The last year seems like such a blur to me but unmistakably resounding at the same time, as the journey has been long with no breaks in between the different phases of treatment. While fighting my battle, I also lost others along the way and had to find a way to cope with it all. While undergoing chemotherapy, I lost a friend, she succumbed to complications of cancer treatment on Mothers’ Day, of all days. While recovering from a bilateral mastectomy, another family member passed away from liver cancer. And as I was completing the last paragraph of this story, I’ve just learned that my friend lost her mom to ovarian cancer. There are no words to describe the headspace I was in last year. Yet, I vividly recall, and go back to the day I thought of my aunt, heard that voice, and touched myself. I am certain that listening to that voice gave me a fighting chance to beat this disease.
Like many women, I relied on my annual OB-GYN visit for the doctor to physically examine my breasts, I was quite unfamiliar with the landscape of my chest area. That part of my body, which is so visible, so accessible, with those glaring symbols of femininity, our breasts. I leave you with these messages, don’t take your youth, and good health today for granted. Act on and inquire about anything that doesn’t feel right, be your own best health advocate. Most importantly, I challenge you to please touch yourselves now, caress those breasts. It may lead to pain or pleasure (chuckle), but my wish is that it leaves you with the latter.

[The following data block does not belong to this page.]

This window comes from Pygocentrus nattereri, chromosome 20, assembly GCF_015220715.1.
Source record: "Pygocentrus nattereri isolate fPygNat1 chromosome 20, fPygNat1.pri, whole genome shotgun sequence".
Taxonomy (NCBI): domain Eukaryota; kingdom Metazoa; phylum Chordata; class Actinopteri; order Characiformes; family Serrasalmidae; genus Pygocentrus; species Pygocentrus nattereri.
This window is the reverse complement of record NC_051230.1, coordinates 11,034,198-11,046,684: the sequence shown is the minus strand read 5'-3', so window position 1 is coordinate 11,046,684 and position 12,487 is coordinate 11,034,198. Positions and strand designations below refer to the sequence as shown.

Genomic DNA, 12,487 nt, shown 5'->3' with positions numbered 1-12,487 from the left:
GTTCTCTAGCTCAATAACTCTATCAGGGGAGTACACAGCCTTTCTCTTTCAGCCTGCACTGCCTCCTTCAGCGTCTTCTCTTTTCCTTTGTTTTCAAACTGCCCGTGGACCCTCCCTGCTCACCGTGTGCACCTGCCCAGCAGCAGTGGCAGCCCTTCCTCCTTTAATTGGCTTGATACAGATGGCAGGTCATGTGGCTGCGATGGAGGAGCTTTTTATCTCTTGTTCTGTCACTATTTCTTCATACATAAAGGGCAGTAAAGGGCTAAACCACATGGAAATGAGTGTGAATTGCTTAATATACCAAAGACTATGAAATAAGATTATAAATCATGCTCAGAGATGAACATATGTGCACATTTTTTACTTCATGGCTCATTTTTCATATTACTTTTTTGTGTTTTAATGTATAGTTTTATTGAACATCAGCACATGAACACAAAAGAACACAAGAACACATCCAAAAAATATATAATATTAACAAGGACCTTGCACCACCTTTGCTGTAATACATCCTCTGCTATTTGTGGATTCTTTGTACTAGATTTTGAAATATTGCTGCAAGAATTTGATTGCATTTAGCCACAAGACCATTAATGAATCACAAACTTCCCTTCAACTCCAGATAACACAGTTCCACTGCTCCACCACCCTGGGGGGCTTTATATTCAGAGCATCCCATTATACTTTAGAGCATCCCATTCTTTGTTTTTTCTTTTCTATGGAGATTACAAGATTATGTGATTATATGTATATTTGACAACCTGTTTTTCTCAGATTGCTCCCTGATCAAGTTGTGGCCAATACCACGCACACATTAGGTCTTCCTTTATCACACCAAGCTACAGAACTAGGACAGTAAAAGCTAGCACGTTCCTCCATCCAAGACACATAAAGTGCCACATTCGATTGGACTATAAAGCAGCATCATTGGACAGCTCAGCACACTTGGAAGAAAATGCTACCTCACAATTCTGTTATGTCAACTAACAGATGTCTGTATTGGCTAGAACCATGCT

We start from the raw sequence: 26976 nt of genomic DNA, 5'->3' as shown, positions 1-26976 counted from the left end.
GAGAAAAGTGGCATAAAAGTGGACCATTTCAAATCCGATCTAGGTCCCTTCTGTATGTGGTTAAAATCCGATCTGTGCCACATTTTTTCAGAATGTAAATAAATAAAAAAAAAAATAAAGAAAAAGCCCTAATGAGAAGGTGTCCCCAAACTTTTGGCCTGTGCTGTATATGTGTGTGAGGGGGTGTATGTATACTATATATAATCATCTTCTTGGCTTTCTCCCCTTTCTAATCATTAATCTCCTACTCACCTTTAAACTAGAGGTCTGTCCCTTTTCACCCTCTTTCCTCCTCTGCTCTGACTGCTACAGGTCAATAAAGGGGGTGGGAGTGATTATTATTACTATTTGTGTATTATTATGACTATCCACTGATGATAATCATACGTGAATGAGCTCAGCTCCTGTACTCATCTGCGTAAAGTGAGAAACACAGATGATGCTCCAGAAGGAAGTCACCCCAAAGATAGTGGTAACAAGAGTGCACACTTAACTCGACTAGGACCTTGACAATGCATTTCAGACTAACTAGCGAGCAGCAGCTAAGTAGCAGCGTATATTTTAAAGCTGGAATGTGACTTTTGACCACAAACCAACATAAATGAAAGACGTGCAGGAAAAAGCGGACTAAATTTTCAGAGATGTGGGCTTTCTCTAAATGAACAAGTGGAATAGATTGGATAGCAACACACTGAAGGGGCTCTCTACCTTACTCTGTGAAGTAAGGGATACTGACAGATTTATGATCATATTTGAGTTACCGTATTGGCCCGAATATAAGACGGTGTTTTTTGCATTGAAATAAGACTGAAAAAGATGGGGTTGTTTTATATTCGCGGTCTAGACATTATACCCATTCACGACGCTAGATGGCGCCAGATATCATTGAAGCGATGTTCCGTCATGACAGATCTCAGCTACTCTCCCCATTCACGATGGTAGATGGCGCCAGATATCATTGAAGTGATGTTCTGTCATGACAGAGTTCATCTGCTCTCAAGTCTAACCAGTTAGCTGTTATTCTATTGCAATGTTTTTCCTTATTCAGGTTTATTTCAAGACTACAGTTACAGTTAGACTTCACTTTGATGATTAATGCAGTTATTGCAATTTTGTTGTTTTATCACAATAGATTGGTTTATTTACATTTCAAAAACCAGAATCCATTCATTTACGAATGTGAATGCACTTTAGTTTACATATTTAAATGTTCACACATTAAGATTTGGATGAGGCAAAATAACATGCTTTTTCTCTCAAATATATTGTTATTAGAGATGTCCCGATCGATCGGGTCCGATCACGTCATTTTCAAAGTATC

Note: Because music is my therapy, the title of this article references the song ‘I touch myself’, sung by Chrissy Amphlett, lead vocalist of Australian Rock Band Divinyls, who also fought her own battle with breast cancer.
About the Author:
Carlene Blair is the Founder & CEO of Cancerversity, Carlene was diagnosed with stage 2B Hodgkin's Lymphoma at 22. After being diagnosed with cancer at a pivotal point in her life and having learned of the healthcare disparities for BIPOC through research and her own personal experiences, Carlene created Cancerversity to help young women of color navigate the ups and downs of a cancer diagnosis and to remove the stigmas around discussing cancer in the black community. Carlene is now in remission and hopes to continue providing a platform where thrivers and survivors feel comfortable sharing their stories.
If you want to learn more about Mila Knight and Cancerversity, you can follow them on Instagram @milaknightsings.
Cancerversity opens conversations about cancer survival, statistics, treatments, and screening practices to bridge the gap in health equity for young women of color. The Cancerversity community welcomes young adult cancer patients, survivors, and their caregivers.
Connect With Us!
If you would like to learn more about Mila Knight, follow her on Instagram @milaknightsings